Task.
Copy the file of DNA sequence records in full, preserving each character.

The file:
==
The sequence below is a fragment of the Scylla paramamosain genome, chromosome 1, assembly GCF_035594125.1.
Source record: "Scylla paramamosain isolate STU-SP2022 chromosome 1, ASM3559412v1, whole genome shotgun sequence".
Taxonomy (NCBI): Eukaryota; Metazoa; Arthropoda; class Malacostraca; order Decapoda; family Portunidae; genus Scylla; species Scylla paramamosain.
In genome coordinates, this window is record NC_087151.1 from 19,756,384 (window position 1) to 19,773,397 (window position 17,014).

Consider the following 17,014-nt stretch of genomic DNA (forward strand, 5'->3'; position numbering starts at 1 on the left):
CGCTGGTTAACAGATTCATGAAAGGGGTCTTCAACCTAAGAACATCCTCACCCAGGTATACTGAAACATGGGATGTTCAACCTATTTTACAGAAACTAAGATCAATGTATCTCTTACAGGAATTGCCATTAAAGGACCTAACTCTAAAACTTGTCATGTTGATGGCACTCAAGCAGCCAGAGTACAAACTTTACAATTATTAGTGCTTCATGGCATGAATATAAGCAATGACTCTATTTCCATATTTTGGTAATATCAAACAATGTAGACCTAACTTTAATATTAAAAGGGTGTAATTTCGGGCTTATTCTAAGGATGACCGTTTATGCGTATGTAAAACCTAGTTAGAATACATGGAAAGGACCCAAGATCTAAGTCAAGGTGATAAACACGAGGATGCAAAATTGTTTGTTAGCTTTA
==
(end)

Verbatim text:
The sequence below is a fragment of the Scylla paramamosain genome, chromosome 1, assembly GCF_035594125.1.
Source record: "Scylla paramamosain isolate STU-SP2022 chromosome 1, ASM3559412v1, whole genome shotgun sequence".
Taxonomy (NCBI): Eukaryota; Metazoa; Arthropoda; class Malacostraca; order Decapoda; family Portunidae; genus Scylla; species Scylla paramamosain.
In genome coordinates, this window is record NC_087151.1 from 19,756,384 (window position 1) to 19,773,397 (window position 17,014).

Consider the following 17,014-nt stretch of genomic DNA (forward strand, 5'->3'; position numbering starts at 1 on the left):
CGCTGGTTAACAGATTCATGAAAGGGGTCTTCAACCTAAGAACATCCTCACCCAGGTATACTGAAACATGGGATGTTCAACCTATTTTACAGAAACTAAGATCAATGTATCTCTTACAGGAATTGCCATTAAAGGACCTAACTCTAAAACTTGTCATGTTGATGGCACTCAAGCAGCCAGAGTACAAACTTTACAATTATTAGTGCTTCATGGCATGAATATAAGCAATGACTCTATTTCCATATTTTGGTAATATCAAACAATGTAGACCTAACTTTAATATTAAAAGGGTGTAATTTCGGGCTTATTCTAAGGATGACCGTTTATGCGTATGTAAAACCTAGTTAGAATACATGGAAAGGACCCAAGATCTAAGTCAAGGTGATAAACACGAGGATGCAAAATTGTTTGTTAGCTTTA